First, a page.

"In the arid southwest, flowing rivers are a rare thing, but they are the reason all of these communities are possible. And here in Tucson, the Santa Cruz River is the reason we can call Tucson home," said Claire Zugmeyer, an ecologist with the Sonoran Institute.

Zugmeyer has been shepherding the organization's Living River Project for 10 years, tracking the river's health.

"Before the upgrades on both stretches of the river we weren't really finding that many fish, and after the upgrades we started seeing increased fish diversity and really excited to see that the endangered Gila topminnow came back. That was a really big surprise and really fun to be out in the field and find that fish that we'd all been hoping for but didn't expect to find it so soon," Zugmeyer said.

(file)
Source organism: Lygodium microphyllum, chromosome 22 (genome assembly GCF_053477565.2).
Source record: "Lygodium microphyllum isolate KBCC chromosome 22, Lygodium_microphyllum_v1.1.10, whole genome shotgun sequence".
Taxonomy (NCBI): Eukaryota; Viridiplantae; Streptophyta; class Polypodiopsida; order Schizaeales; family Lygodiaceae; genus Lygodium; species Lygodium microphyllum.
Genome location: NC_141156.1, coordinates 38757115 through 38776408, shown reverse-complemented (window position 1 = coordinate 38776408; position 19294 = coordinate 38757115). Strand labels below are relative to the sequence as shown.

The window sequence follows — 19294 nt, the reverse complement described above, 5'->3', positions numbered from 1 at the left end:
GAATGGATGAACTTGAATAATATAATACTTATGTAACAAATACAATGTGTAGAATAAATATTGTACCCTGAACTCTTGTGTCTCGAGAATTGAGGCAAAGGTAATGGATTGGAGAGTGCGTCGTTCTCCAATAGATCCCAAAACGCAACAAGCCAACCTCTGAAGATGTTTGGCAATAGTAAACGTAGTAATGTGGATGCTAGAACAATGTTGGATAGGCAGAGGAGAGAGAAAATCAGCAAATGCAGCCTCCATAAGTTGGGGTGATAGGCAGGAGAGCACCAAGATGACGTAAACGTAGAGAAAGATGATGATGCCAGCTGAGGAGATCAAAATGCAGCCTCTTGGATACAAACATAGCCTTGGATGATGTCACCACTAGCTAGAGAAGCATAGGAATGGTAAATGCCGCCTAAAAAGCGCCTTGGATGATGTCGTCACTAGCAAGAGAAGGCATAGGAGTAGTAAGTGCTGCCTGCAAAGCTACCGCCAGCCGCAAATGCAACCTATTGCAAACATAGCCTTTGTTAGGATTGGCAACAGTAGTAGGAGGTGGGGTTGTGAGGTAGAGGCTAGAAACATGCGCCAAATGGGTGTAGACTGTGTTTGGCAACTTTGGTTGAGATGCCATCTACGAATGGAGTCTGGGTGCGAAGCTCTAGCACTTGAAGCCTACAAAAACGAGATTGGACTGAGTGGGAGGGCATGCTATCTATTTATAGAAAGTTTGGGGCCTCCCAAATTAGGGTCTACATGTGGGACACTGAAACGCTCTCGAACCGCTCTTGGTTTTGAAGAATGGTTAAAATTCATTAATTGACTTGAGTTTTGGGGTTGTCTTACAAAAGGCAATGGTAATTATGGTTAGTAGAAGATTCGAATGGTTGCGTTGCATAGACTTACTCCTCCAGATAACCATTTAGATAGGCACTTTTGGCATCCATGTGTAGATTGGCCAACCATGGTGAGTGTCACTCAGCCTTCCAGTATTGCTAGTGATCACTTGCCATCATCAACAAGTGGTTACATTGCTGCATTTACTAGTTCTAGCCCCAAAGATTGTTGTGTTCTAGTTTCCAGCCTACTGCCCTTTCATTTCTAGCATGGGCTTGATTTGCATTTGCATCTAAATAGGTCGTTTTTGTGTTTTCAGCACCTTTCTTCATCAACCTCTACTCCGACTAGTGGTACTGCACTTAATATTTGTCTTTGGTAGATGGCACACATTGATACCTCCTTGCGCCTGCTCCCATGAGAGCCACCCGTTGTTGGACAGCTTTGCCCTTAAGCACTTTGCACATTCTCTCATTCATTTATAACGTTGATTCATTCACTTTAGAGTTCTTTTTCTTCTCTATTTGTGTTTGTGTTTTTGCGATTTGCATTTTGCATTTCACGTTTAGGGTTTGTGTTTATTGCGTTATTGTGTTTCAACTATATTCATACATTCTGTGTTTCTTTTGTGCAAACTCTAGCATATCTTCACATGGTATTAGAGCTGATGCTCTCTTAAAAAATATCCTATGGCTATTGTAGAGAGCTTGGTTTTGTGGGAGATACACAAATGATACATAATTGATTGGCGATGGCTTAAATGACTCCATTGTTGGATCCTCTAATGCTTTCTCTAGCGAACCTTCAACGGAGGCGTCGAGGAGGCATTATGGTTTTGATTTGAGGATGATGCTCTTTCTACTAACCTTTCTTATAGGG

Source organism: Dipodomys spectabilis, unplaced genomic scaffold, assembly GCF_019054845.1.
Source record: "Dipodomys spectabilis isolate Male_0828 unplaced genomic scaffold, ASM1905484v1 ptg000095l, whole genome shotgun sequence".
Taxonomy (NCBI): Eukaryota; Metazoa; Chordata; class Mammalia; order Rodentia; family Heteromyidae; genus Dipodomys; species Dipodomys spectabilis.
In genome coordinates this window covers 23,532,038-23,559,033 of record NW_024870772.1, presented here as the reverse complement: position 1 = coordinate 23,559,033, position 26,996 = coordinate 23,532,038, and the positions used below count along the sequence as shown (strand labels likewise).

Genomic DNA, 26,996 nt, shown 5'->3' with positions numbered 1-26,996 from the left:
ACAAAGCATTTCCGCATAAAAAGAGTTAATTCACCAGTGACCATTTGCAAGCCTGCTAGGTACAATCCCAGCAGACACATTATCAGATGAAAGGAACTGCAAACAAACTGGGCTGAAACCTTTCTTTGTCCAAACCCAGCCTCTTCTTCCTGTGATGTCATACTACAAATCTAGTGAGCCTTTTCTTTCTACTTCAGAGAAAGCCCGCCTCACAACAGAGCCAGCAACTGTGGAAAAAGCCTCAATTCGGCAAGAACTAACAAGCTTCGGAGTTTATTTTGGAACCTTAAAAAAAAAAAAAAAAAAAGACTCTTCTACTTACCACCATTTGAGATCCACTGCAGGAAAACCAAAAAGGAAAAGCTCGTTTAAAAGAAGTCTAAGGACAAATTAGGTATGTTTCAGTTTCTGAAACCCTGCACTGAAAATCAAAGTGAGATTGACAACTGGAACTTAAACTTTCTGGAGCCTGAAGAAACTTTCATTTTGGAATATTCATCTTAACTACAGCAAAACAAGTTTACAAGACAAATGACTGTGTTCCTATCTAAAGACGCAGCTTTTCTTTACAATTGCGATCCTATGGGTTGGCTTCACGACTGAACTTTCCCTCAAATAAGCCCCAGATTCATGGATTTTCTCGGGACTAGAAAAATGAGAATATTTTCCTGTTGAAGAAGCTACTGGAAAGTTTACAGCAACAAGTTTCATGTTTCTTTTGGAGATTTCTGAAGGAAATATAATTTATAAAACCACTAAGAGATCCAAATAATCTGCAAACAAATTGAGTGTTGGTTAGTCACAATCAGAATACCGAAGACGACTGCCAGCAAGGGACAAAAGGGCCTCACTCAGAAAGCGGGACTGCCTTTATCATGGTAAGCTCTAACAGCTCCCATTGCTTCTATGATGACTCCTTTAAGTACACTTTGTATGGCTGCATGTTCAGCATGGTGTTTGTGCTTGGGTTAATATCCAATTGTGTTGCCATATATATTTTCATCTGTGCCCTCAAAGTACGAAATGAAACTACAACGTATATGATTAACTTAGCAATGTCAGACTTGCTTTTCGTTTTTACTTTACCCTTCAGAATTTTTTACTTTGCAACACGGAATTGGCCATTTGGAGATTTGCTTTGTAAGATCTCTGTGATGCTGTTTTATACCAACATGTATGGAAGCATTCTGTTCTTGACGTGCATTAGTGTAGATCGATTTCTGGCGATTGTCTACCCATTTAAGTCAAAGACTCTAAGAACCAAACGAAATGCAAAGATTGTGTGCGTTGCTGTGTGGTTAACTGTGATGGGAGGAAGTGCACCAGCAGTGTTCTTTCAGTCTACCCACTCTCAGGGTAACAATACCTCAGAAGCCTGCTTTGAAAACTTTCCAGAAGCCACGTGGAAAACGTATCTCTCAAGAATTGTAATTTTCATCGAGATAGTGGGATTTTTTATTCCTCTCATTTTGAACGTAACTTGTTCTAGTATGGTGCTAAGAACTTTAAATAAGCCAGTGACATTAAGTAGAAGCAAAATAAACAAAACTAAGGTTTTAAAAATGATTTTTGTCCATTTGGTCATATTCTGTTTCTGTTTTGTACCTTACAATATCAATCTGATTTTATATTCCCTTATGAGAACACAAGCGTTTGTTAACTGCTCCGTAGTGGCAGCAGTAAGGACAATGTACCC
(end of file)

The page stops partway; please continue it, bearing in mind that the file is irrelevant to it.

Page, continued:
The reclaimed wastewater is in great demand. The city water department uses it to irrigate parks, school playgrounds and golf courses and to recharge Pima County's most-visited bird-watching site, the Sweetwater Wetlands just south of one of the treatment facilities.

“We have 4,100 years confirmed years of agriculture here in the Tucson basin. It is the longest continually cultivated location in the United States because of the Santa Cruz River” — Diana Hadley

After the city takes what it needs, about 38 million gallons a day of the treated effluent goes into the river. After its release, the water flows north and slowly sinks into the riverbed, recharging the aquifer.